The year is 2010. I sit in the Antaeus office, likely working through academy auditions or casting for an upcoming reading. Downstairs in the library, sounds of hope and peer encouragement mingle with the Salesforce training. I can hear a tangible optimism, a desire for all those development, general manager, box office folks to jump right into a new software and finally organize those years of Excel lists or poorly photocopied box office reports.

I sit in numerous staff meetings and hear our development associate and office manager essentially plead for someone, anyone, to use this new system. I hear them. I respect them. I understand their point.

I look at my calendar and simply wonder, “When?”

Read more at Better Lemons.

Why Do Theaters Dumb Down TYA (Theatre for Young Audiences)?

“We want to do children’s theater that doesn’t suck.”

That was Debbie Devine and Jay McAdam’s answer when I asked how 24th ST Theatre’s shows were different from their local competition. I laughed and understood. I was just starting as their marketing director and not a parent myself, but I certainly knew the horror stories of wide-eyed “children’s theater” talking down to their audiences.

And so I set about convincing progressive Los Angeles parents that a show about death, or one with a scene about getting your period, or a one-woman King Lear, were exactly the shows they should bring their kids to see.

Read more on The Clyde Fitch Report.

This is the first column in a year-long series investigating Theatre for Young Audiences. Click the Talking TYA tag for more.

In Orlando, Your Tickets for the Streetmosphere Awaits!

[This was a sponsored post written for The Clyde FItch Report.]

Where can you combine your favorite childhood stories with quality Equity actors — more than any US city except NYC or Chicago? Would you believe the answer is Orlando?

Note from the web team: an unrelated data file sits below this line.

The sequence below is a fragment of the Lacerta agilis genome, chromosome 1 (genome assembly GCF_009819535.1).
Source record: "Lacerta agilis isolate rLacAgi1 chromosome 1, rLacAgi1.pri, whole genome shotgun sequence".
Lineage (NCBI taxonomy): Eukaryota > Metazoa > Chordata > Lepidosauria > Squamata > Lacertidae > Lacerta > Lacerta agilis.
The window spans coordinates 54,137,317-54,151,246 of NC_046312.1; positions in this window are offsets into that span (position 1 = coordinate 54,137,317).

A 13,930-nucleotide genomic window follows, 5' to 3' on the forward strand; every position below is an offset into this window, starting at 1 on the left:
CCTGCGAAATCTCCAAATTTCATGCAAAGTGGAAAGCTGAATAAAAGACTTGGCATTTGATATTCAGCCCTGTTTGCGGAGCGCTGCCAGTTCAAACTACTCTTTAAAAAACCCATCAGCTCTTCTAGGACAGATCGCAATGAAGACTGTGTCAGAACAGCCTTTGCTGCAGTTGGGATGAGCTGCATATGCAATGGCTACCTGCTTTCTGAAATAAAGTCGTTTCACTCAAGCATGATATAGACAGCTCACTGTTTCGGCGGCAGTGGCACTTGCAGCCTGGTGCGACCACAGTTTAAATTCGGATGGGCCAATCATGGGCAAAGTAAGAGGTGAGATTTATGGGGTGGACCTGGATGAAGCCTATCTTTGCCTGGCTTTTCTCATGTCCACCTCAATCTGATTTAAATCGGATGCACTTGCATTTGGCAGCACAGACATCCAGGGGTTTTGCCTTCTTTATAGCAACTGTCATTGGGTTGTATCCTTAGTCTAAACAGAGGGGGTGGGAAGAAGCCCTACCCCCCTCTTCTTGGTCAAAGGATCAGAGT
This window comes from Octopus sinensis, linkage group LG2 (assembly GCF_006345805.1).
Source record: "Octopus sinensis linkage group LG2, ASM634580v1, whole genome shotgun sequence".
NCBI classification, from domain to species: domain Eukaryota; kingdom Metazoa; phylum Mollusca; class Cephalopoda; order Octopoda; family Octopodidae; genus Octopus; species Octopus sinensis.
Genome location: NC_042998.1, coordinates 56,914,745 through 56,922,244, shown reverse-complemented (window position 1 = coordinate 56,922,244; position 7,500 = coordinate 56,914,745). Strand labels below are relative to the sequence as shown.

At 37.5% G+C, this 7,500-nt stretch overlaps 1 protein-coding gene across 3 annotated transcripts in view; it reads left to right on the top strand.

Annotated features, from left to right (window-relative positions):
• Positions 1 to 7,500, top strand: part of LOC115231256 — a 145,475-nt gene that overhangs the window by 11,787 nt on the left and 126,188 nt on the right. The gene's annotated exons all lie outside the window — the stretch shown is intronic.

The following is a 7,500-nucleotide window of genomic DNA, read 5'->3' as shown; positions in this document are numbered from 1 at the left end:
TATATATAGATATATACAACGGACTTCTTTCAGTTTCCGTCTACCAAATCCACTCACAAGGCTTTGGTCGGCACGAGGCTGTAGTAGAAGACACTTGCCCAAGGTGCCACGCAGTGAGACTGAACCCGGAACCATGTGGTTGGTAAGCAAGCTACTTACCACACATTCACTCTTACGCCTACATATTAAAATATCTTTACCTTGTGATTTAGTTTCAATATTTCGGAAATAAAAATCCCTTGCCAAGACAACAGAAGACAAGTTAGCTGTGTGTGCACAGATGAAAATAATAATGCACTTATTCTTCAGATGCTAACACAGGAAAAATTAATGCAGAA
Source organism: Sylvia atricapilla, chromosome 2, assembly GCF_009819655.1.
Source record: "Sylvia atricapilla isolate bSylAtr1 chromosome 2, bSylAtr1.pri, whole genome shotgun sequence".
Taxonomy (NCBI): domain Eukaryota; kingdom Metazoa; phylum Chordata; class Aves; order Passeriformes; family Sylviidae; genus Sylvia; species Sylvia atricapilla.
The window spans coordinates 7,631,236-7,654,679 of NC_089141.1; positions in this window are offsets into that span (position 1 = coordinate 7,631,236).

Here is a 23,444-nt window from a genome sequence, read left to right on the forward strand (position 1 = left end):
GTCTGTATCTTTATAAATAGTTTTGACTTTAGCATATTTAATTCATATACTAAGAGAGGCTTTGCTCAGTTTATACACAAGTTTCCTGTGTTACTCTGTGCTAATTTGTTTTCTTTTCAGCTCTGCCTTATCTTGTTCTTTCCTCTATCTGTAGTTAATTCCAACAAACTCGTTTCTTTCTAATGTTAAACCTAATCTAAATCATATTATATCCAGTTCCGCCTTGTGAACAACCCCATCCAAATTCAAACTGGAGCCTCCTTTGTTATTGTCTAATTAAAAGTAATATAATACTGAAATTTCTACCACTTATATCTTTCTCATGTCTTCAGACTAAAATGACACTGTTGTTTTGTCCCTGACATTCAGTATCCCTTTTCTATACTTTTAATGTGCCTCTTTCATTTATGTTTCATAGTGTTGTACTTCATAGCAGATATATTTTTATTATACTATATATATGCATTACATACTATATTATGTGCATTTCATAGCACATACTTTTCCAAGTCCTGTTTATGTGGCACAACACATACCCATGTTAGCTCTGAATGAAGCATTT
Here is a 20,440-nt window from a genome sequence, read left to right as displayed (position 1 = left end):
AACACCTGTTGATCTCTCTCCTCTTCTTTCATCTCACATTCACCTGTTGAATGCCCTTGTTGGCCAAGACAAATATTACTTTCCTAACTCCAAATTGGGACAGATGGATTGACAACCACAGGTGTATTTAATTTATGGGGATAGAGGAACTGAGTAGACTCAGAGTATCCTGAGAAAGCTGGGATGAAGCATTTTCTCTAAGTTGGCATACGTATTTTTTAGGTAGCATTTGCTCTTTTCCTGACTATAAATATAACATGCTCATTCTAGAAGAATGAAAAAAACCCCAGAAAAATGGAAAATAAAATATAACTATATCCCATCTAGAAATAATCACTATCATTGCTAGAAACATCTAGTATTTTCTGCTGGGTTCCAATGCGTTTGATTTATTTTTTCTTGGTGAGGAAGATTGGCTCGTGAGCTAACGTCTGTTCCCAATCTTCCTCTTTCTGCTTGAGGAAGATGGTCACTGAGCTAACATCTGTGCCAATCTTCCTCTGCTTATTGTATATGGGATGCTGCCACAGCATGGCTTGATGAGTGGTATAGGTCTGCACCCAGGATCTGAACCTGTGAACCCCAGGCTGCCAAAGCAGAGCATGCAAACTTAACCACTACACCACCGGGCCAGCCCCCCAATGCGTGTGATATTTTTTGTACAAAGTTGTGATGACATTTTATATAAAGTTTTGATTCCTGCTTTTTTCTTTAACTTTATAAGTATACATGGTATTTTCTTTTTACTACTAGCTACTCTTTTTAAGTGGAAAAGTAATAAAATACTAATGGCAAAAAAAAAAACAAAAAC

Actually, Orlando makes sense, especially when you consider how many union performers Walt Disney World alone hires (around 250 of the 500 performers who reside there). Orlando may be one of the only places where an actor can make a living doing what they love and ensure that their work will be seen by up to 60 million visitors a year, never mind all the locals partaking of Epcot’s adult beverage selection.

Read more at The Clyde Fitch Report.

The Cat in the Hat and Consent

One of the reasons I love being a parent is getting to revisit children’s literature and discover the newest stories. Although I knew about Dr Seuss, I realized that I hadn’t actually read many of his books.

A good friend gave our son a Horton doll, so Horton Hears a Who was a natural starting place. What a wonderful message for children: a person’s a person no matter how small. Then The Lorax, quite a progressive environmental novel for the sixties. We were thrilled at how Dr. Seuss could affect our young son’s thinking about the world. For instance, when LPD [Little Pirate Dude – not his real name, unfortunately – editor] helps me put recycling in its bin, I tie it to The Lorax and our responsibility to the environment. Some of it sinks into his developing brain; more will click later. His young age doesn’t stop us from planting the seeds.

One day, I figured we should begin at the beginning and bought The Cat in the Hat. How exciting! I knew the character but nothing about his origin.

Well, I got quite a shock. The whole story raises serious red flags, in terms of consent, and reads like a manual for child molesters.

Read more at Dwarf+Giant

Graphic by @heatherwhooo

 

MINI MYTHS BOARD BOOKS FOR YOU(r Kids)

If you’re going to read the same book to your toddler fifty times in a row, make sure you don’t want to gouge your own eyes out in the process.

I’ve found quite a few books that my husband and I adore reading to our sons, many in thanks to my comic convention attending friends. The Mini Myths Board Books came to us, as so many wonderful enrichment does lately, through our local library.

Read more on Dwarf+Giant

Graphic by @heatherwhooo